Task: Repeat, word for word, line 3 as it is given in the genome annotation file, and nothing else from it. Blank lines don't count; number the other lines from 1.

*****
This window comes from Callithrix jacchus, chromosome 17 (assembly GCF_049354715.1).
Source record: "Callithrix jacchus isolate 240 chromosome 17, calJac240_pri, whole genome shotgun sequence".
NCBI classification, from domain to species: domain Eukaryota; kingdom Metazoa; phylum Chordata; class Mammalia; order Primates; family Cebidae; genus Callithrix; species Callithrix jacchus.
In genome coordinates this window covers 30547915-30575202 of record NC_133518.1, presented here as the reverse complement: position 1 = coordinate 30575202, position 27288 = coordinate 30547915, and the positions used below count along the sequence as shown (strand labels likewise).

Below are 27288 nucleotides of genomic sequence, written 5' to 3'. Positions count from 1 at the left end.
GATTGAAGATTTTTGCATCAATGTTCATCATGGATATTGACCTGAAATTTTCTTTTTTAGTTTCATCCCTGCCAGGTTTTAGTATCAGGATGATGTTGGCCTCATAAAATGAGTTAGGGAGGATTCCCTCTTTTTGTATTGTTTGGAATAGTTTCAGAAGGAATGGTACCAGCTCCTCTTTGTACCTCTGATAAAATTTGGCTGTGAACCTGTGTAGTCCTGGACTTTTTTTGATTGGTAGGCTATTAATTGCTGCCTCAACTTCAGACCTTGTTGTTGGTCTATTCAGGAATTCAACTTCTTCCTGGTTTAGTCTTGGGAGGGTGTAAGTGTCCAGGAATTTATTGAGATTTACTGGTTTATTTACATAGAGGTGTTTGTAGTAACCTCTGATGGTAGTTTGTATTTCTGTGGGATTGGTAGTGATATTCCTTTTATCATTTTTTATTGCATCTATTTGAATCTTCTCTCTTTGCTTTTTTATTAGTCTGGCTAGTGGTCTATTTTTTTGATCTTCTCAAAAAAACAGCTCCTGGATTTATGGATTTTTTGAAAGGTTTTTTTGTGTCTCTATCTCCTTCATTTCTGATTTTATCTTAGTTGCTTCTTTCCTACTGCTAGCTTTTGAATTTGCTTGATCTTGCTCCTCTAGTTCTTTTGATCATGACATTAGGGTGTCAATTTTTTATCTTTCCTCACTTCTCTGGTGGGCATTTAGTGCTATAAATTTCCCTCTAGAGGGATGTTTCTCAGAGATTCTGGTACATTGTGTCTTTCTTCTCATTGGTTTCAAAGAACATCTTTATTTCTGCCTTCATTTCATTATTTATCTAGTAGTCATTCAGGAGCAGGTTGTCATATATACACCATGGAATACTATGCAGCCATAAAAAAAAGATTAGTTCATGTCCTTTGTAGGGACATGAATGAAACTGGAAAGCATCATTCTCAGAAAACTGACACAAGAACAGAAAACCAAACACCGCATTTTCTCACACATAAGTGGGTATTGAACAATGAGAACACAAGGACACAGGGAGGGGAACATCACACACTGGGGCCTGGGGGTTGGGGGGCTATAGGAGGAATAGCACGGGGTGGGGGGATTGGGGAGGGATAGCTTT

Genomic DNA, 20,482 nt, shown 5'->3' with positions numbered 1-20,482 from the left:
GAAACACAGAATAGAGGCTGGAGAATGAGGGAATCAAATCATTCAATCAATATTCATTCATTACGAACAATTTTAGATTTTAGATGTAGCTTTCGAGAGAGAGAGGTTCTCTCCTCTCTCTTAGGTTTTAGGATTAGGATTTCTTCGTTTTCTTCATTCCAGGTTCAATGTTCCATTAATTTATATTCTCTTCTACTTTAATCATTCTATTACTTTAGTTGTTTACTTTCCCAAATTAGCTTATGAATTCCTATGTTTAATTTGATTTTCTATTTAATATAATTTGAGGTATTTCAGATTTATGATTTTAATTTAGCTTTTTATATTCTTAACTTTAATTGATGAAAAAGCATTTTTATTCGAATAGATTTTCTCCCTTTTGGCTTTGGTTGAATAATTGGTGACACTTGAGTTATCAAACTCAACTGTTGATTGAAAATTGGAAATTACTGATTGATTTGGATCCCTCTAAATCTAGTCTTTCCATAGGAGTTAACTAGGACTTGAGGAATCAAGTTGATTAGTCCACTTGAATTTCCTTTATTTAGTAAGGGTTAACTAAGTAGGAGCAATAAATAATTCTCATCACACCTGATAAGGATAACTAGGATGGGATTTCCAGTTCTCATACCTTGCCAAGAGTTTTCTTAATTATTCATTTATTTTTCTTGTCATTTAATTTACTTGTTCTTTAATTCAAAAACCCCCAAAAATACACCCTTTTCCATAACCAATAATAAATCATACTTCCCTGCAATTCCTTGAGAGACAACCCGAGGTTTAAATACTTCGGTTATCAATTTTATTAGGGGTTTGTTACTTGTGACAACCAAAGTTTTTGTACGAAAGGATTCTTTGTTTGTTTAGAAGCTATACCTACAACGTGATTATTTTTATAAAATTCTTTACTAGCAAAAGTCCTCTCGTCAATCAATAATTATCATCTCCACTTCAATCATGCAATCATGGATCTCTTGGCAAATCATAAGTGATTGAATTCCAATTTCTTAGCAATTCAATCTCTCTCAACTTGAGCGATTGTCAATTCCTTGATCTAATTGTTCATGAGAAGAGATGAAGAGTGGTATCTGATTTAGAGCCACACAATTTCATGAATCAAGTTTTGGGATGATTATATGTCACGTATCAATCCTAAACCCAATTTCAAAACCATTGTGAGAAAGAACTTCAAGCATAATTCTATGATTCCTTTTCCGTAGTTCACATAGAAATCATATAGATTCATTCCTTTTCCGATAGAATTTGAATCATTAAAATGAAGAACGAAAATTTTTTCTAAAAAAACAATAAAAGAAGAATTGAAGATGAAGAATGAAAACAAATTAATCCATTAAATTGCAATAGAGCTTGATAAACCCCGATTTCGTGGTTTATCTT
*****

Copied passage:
NCBI classification, from domain to species: domain Eukaryota; kingdom Metazoa; phylum Chordata; class Mammalia; order Primates; family Cebidae; genus Callithrix; species Callithrix jacchus.